Food Studies – a New Agenda?
Identifying methods to explore, understand, and analyse food environments/systems, there doings and values
Professor Niels Heine Kristensen, AAU, firstname.lastname@example.org
Associate Professor Mette Weinreich Hansen email@example.com
PhD Fellow Grace Viera Andrade firstname.lastname@example.org
PhD Fellow Morten Hedegaard Larsen email@example.com
Professor Niels Heine Kristensen, Associate Professor Fabio Parasecoli, Associate Professor Håkan Jönsson, Associate Professor Mette Weinreich Hansen, PhD student Morten Hedegaard Larsen
17-19 September 2014 (3 full course days) + pre and post work on literature and paper.
9.30 Welcome + introduction to the aims of the course: Niels Heine Kristensen & Mette Weinreich Hansen
10-12 Presentation of projects, papers and participants
12-13 Lunch at AAU-CPH
13-15 Media and Communications in Food Studies: Fabio Parasecoli, Coordinator of Food Studies at The New School, NYC. Key note lecture and discussions
15-18 Group discussions on the basis of lecture and essays
19-21 Joint dinner in Copenhagen + presentation of field study on 18th.
8-10 Preparing field studies to the Foodscape in smaller groups with supervision
10-13 Participants conducting field studies in a Copenhagen Foodscape (Kødbyen), informal talks with practitioners and lunch (self-catered).
14-18 Workshops using the field study and own essays/projects to present and discuss relevant methodologies with supervision
9-11 History of Anthropology of Food: Lecture by Håkan Jönsson, Lund University
11-12 Lunch at AAU-CPH
12 -15 Presentations on the methodological and thematic reflections of the PhD course and its use in participant own projects. Common discussion.
15-16 Wrap up and evaluation
AAU-Copenhagen Campus, Frederikskaj 10A, room 4.133 Copenhagen SV and selected site
Deadline: 5 September 2014
This course will offer PhD students’ methodologies within, and inspired by, the area of Food Studies and related academic disciplines.
Objectives of the Course: The aim of this course is to provide participants with knowledge and methodologies into food environments, doings and values. How these work and are affected by both social and technological changes, and also how food is given meaning and identity by its actors, spaces and places.
The course offers an opportunity to work with the content and design of your PhD study or an opportunity to analyse your data. All PhD students, whether in the beginning, middle or closure of the study, should thus be able to benefit from the course.
Another important objective of the course is to bring together participants from different academic ackgrounds who use food as a medium, or theme, in their research or work, so that these can share insights and knowledge, be they ethnographical, anthropological, planning or other.
Teaching and learning methods: Lectures, discussions, informal talks with (food) practitioners/entrepreneurs, spatial analysis´(visual data) and presentations with evaluations. As a point of departure participants will be introduced to methods of analysis and understandings of food environments and discourses/values from food-research groups at AAU- Copenhagen: FINe (Foodscapes, Innovation and Networks), Associate Professor and Coordinator of Food Studies at The New School, New York City Fabio Parasecoli and Håkan Jönsson, Lund University.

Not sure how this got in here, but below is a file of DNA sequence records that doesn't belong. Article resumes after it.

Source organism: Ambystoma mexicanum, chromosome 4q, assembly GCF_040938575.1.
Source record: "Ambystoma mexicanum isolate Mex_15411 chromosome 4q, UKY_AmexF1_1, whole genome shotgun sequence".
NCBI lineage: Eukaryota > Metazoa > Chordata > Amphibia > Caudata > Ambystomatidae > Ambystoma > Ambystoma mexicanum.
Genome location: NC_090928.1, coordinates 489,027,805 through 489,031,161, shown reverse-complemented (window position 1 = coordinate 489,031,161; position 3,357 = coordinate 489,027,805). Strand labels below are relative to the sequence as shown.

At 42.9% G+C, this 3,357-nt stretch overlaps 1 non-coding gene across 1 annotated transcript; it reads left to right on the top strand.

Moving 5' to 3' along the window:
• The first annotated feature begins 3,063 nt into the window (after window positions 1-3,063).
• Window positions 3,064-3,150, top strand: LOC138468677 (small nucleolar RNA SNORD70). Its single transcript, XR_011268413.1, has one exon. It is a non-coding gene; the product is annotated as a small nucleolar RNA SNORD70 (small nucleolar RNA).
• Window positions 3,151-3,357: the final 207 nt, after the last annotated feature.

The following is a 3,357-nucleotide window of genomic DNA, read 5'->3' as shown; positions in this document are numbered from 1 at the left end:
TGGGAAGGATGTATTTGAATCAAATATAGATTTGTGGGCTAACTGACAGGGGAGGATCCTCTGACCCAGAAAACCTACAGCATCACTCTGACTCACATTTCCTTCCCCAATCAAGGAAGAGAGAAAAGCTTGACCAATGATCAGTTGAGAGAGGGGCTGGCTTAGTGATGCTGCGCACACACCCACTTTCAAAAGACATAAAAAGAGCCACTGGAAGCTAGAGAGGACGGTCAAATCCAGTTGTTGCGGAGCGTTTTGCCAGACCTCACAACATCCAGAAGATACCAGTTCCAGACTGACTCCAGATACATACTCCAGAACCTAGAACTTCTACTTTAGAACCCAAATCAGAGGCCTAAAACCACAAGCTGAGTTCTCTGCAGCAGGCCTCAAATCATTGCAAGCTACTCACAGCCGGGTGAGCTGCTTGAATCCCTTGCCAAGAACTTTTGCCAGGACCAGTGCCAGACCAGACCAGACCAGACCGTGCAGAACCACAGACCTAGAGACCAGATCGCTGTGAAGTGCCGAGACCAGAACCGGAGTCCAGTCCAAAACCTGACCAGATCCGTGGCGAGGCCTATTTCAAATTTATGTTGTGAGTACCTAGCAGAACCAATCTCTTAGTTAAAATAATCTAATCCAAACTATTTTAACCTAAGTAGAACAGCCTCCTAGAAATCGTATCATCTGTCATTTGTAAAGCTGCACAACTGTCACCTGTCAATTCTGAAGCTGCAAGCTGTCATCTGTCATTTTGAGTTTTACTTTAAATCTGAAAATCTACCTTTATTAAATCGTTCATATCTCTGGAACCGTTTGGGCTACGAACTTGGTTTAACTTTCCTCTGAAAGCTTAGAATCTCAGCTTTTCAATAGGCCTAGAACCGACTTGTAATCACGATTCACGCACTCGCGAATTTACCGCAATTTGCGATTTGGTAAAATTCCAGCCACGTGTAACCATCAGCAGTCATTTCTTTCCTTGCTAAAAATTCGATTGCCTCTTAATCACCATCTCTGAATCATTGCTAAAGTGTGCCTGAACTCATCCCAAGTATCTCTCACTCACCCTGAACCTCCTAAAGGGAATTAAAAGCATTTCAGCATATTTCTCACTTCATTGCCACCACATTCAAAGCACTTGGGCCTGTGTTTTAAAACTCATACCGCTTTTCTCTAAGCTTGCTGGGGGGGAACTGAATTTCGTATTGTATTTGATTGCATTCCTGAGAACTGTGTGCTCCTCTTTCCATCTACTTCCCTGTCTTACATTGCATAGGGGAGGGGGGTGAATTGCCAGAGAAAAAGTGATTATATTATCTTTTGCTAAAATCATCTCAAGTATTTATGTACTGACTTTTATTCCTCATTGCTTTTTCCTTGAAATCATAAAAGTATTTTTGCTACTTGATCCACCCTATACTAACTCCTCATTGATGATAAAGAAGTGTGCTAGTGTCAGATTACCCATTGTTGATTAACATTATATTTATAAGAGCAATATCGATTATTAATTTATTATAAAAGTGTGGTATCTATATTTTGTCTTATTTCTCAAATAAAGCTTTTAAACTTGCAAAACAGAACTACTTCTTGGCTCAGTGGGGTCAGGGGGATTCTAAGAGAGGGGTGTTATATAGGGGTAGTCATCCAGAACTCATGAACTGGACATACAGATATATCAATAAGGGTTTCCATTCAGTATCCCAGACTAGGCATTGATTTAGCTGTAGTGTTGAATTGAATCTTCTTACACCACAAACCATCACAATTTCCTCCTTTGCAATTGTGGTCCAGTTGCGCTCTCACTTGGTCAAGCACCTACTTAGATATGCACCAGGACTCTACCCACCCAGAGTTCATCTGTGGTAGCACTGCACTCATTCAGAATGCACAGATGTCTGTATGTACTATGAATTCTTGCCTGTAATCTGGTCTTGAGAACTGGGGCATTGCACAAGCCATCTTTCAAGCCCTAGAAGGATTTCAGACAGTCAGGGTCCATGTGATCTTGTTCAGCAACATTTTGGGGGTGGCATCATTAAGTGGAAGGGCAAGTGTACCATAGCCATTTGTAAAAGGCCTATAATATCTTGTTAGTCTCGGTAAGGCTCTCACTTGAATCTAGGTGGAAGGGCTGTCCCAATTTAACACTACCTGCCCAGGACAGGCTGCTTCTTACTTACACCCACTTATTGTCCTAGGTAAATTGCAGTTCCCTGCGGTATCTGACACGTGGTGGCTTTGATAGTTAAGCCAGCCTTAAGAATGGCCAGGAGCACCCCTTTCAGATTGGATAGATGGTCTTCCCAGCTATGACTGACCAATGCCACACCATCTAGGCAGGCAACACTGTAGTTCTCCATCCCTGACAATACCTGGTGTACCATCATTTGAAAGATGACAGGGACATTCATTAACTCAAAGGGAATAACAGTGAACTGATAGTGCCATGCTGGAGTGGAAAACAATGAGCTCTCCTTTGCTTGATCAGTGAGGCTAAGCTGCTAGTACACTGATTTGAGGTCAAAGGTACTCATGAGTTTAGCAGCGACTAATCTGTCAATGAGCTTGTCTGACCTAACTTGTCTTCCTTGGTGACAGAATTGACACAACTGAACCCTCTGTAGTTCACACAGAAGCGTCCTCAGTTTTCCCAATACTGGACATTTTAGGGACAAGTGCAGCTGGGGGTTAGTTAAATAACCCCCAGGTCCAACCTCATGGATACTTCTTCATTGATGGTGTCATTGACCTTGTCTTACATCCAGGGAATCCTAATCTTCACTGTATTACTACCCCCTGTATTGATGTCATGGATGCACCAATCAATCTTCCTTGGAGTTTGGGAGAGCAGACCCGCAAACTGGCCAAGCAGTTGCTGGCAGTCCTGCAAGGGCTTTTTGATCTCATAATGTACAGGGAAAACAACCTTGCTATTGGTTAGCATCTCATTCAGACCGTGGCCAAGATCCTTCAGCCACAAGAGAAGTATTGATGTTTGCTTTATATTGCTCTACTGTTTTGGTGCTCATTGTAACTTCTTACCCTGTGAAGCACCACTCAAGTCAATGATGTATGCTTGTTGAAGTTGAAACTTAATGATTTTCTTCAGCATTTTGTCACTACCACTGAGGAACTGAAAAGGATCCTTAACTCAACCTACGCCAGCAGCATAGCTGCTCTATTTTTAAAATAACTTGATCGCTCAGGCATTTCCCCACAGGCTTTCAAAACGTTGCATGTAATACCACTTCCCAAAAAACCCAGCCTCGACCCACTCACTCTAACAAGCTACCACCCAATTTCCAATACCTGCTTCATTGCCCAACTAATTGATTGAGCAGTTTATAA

Also incorporated in the course is a field study within Copenhagen where participants, can gain insights and discuss appropriate methods and strategies for further analysis.
Learning Outcome: The participants should through the fulfilment of the course have gained (new) knowledge regarding food environments and values as a concrete concept as well as the meta-themes of the course (see above), and preferably new ways to integrate and use these methodically coherently in their own research as well. The course introduces and elaborate the methodological aspects of food related research and aim at capturing the Food studies as a field of research and theoretical/methodological development.
Requirements: Each participant is expected to submit an essay (min. 2000 and max 4000 words) briefly outlining their field of study and thematic interests and how they intend to use this course in their studies. And lastly the essay should address the main question of the course “Identifying methods to explore, understand and analyse food environments, doings and values”, preferably by using course literature or other relevant literature.
These essays are blind-reviewed by fellow course participants prior to the course. Students are therefore expected to provide feedback based on his/hers academic background and the course literature.
Essays are to be submitted no later than 1 September 2014.
Participants (max.): 15
Fee: The course is free for PhD students, but lunch and refreshments at your own.
Zukin, S., 2008. Consuming Authenticity. Cultural Studies, 22(5), pp.724–748. Available at: http://www.tandfonline.com/doi/abs/10.1080/09502380802245985 [Accessed August 9, 2013].
Fetterman, David ”Ethnography step by step” (Sage 1998), p. 1-15, p. 31-60, p. 111-127.
Spradley, James ”Participant observation” (Harcourt Brace Pub. 1980), s. 53-62.
Hubert, Annie ”Qualitative research in the anthropology of food”, i Macbeth, MacClancy (red) ”Researching Food Habits – Methods and Problems” (Berghahn 2004), s. 41-54.
Medina, Xavier ”Tell me what you eat and you will tell me who you are – Methodological notes on the interaction betweeen researcher and informants in the anthropology of food”, i Macbeth, MacClancy (red) ”Researching Food Habits – Methods and Problems” (Berghahn 2004), s. 41-54.
Nik Brown & Mike Michael (2002) From authority to authenticity:
The changing governance of biotechnology, Health, Risk & Society, 4:3, 259-272,
- Teacher: Mette Weinreich Hansen
- Teacher: Håkan Jönsson
- Teacher: Niels Heine Kristensen
- Teacher: Grace Viera